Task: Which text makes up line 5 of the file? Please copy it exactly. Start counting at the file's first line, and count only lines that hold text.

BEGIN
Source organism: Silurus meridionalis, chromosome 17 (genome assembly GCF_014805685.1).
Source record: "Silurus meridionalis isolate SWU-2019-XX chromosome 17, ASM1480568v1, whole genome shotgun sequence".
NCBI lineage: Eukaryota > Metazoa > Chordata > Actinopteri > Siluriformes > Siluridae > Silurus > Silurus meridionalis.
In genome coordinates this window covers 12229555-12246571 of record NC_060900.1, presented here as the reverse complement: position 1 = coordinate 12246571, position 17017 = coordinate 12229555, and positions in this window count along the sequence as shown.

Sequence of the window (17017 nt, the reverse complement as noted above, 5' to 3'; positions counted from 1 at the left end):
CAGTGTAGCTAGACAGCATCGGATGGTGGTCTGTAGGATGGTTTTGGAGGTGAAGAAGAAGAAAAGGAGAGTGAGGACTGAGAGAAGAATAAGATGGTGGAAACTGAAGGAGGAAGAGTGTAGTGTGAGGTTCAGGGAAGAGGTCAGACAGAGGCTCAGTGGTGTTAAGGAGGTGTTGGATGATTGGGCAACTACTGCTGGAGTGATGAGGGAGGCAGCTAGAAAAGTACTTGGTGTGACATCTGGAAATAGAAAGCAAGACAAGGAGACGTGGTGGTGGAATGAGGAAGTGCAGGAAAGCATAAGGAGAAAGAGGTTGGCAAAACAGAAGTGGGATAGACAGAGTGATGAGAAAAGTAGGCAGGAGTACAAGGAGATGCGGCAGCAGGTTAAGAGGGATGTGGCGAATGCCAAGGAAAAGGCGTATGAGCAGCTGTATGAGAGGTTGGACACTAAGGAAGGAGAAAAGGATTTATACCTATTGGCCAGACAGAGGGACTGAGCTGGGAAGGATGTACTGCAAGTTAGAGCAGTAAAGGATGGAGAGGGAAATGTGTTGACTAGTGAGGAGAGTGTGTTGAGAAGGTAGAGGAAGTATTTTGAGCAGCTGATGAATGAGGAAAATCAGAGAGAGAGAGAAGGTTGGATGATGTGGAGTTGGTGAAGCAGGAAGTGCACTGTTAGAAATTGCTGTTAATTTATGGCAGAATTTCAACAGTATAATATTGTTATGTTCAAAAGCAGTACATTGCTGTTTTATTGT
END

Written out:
Sequence of the window (17017 nt, the reverse complement as noted above, 5' to 3'; positions counted from 1 at the left end):